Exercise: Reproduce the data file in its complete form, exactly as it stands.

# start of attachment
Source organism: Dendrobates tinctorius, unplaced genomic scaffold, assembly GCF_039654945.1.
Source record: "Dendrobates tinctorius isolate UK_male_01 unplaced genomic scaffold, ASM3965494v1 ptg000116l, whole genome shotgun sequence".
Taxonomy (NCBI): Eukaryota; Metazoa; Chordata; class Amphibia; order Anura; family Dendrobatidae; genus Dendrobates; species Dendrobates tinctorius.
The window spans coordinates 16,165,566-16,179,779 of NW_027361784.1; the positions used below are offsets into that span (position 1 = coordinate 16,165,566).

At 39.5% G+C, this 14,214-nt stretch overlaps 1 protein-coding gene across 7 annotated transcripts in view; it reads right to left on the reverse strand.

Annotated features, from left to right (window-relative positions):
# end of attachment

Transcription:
Source organism: Dendrobates tinctorius, unplaced genomic scaffold, assembly GCF_039654945.1.
Source record: "Dendrobates tinctorius isolate UK_male_01 unplaced genomic scaffold, ASM3965494v1 ptg000116l, whole genome shotgun sequence".
Taxonomy (NCBI): Eukaryota; Metazoa; Chordata; class Amphibia; order Anura; family Dendrobatidae; genus Dendrobates; species Dendrobates tinctorius.
The window spans coordinates 16,165,566-16,179,779 of NW_027361784.1; the positions used below are offsets into that span (position 1 = coordinate 16,165,566).

At 39.5% G+C, this 14,214-nt stretch overlaps 1 protein-coding gene across 7 annotated transcripts in view; it reads right to left on the reverse strand.

Annotated features, from left to right (window-relative positions):